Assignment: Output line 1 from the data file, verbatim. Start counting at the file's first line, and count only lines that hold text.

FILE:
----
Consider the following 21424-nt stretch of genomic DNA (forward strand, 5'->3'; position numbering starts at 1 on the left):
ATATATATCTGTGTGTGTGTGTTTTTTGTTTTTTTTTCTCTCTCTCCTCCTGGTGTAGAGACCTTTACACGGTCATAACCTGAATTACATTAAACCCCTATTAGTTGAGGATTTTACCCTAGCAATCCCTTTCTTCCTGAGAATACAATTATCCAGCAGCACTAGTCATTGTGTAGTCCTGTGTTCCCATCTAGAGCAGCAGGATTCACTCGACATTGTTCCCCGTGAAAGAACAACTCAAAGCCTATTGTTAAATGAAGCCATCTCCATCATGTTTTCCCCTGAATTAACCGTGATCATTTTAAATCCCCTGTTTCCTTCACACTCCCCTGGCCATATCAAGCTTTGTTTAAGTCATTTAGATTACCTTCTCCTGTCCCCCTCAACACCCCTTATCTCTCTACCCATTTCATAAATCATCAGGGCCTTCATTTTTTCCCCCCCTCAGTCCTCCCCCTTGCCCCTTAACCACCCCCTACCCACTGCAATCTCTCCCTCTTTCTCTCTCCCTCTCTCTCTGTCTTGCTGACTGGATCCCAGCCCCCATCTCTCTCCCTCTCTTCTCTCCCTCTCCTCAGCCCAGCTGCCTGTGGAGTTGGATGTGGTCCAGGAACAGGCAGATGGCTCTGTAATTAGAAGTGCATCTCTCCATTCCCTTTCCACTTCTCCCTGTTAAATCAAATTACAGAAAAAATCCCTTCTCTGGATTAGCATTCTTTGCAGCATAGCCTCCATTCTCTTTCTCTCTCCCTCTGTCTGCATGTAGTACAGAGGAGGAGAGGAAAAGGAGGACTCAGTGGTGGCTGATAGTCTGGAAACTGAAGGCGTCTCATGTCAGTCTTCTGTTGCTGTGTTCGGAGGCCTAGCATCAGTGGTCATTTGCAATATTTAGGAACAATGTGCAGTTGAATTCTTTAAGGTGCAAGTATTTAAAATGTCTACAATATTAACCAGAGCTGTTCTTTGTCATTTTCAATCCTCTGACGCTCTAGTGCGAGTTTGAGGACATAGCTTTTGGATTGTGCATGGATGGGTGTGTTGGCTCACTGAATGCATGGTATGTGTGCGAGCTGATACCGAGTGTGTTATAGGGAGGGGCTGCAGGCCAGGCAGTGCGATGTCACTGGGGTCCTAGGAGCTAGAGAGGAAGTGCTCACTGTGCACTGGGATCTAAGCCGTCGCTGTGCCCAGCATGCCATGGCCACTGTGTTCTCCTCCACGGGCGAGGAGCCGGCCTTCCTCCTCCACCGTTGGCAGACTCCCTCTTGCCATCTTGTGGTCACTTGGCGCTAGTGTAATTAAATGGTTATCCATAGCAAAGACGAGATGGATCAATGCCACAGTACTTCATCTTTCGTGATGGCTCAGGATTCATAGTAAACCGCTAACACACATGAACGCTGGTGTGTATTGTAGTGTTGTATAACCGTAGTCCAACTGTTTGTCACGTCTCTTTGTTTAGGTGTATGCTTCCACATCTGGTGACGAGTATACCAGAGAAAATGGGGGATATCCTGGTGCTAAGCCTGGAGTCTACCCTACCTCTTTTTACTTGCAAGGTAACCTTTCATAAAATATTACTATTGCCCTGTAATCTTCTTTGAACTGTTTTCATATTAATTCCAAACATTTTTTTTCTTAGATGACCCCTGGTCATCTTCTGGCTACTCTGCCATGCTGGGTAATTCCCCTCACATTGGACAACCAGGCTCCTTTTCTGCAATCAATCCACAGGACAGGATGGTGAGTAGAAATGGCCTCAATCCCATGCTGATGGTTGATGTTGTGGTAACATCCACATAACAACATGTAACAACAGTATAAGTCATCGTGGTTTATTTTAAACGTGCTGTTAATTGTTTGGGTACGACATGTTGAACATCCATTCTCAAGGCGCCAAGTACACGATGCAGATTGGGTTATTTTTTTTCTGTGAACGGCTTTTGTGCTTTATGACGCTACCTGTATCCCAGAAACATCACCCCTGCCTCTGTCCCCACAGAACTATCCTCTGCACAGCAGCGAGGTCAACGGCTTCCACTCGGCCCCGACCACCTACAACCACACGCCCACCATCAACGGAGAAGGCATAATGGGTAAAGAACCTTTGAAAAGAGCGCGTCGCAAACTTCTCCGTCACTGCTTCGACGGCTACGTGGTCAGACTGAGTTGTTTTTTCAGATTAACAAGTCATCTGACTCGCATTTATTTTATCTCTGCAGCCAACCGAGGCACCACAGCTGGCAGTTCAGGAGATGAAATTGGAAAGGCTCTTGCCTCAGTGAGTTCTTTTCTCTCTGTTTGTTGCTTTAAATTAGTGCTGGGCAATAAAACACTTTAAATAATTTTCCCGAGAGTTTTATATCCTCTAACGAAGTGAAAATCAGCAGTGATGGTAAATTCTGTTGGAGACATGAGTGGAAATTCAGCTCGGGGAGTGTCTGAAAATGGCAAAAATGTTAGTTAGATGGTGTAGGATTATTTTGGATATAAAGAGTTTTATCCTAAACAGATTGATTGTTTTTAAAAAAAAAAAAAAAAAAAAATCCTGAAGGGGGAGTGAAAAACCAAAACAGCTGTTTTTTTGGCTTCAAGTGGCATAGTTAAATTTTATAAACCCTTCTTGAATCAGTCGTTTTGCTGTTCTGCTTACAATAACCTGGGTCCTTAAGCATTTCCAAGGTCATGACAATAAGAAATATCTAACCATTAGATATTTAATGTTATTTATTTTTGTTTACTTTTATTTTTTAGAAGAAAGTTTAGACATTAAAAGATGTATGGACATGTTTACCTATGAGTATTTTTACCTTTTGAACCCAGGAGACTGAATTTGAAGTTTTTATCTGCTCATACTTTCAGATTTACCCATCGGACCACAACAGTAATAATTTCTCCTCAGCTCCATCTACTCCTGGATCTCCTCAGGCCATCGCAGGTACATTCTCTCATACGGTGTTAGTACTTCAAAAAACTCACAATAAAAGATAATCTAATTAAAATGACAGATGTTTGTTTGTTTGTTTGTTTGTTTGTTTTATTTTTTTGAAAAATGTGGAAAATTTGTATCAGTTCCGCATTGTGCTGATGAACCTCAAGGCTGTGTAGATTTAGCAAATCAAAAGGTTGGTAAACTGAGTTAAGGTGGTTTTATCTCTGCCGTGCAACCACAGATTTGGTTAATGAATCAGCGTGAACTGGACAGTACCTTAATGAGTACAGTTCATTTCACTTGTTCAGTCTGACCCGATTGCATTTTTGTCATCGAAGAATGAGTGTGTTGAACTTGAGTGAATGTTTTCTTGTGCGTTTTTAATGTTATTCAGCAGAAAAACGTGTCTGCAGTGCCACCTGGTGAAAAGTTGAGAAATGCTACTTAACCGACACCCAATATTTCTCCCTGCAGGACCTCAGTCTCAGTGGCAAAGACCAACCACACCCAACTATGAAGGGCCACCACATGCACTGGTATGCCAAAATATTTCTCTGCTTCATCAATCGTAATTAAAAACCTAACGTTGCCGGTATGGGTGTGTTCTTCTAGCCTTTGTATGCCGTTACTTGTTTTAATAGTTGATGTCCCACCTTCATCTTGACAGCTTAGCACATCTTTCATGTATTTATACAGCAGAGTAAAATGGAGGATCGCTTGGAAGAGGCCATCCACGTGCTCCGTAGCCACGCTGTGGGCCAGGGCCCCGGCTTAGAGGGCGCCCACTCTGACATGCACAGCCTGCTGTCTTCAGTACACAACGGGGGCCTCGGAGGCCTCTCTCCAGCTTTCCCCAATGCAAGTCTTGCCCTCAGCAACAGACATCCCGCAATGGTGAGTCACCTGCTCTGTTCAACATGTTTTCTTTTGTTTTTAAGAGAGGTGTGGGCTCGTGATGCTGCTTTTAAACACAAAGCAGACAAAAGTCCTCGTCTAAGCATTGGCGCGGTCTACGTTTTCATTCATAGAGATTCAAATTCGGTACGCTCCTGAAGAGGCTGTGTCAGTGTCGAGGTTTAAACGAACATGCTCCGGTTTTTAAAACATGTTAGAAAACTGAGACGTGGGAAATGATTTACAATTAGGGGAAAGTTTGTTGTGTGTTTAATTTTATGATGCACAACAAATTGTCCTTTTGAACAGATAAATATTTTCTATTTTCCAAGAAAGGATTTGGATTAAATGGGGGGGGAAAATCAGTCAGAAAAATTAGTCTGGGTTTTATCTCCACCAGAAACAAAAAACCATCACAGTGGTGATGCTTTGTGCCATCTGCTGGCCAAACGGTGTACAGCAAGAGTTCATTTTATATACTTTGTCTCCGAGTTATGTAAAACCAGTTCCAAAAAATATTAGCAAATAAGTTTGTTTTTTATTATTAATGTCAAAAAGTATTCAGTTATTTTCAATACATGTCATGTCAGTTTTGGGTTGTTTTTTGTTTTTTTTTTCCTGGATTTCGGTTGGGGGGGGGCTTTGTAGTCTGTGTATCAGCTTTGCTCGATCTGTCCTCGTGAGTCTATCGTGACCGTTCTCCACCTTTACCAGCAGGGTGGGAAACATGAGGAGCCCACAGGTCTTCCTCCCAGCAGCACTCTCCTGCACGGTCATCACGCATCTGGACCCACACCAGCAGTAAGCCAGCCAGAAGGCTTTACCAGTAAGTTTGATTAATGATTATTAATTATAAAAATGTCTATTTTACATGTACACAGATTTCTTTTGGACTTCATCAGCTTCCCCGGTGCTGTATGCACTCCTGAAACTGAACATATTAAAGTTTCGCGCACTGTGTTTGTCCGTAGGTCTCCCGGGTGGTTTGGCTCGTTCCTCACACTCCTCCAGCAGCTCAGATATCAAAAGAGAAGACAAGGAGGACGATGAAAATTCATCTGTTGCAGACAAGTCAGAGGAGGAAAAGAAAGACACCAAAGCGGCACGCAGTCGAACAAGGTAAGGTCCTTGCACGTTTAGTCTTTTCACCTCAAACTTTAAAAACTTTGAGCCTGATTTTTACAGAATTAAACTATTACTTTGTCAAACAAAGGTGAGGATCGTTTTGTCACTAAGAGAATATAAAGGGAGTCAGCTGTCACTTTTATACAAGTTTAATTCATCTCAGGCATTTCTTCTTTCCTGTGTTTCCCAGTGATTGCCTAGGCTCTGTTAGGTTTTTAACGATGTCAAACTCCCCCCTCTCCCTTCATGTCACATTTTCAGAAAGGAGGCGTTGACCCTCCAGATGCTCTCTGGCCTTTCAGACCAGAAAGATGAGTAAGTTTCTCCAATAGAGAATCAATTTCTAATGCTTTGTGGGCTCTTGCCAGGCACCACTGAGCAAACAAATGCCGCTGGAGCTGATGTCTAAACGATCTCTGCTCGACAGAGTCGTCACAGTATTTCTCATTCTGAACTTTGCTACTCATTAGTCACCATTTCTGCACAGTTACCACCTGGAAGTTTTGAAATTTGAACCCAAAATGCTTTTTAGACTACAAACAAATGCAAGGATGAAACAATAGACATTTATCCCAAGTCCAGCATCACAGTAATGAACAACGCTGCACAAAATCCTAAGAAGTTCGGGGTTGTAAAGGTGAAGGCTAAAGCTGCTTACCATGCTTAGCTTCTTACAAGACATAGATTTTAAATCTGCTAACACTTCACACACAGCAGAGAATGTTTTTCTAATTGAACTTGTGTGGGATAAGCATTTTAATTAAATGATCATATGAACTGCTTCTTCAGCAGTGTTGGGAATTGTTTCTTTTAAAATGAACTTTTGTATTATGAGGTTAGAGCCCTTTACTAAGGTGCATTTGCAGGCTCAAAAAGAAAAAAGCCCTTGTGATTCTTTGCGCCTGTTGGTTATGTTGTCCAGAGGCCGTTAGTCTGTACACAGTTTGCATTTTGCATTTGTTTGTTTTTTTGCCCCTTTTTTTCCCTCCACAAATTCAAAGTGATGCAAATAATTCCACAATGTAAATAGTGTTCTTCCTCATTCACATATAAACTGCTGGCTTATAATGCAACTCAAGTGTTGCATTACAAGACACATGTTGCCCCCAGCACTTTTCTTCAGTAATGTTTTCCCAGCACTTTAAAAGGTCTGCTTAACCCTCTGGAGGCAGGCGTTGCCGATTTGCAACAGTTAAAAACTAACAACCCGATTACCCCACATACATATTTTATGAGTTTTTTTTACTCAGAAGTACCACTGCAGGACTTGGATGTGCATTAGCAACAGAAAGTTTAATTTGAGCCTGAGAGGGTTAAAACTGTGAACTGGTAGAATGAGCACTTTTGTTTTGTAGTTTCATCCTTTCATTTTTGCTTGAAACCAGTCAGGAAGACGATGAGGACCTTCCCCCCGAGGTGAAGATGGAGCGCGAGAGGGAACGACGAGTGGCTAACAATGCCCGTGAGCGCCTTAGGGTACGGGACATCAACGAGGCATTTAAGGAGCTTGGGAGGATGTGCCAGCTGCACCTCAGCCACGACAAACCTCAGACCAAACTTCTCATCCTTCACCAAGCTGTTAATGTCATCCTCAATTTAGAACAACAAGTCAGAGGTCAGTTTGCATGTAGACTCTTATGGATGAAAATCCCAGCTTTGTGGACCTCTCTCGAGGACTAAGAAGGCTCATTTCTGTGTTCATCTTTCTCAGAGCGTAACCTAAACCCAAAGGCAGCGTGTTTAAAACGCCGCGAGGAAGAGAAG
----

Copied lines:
Consider the following 21424-nt stretch of genomic DNA (forward strand, 5'->3'; position numbering starts at 1 on the left):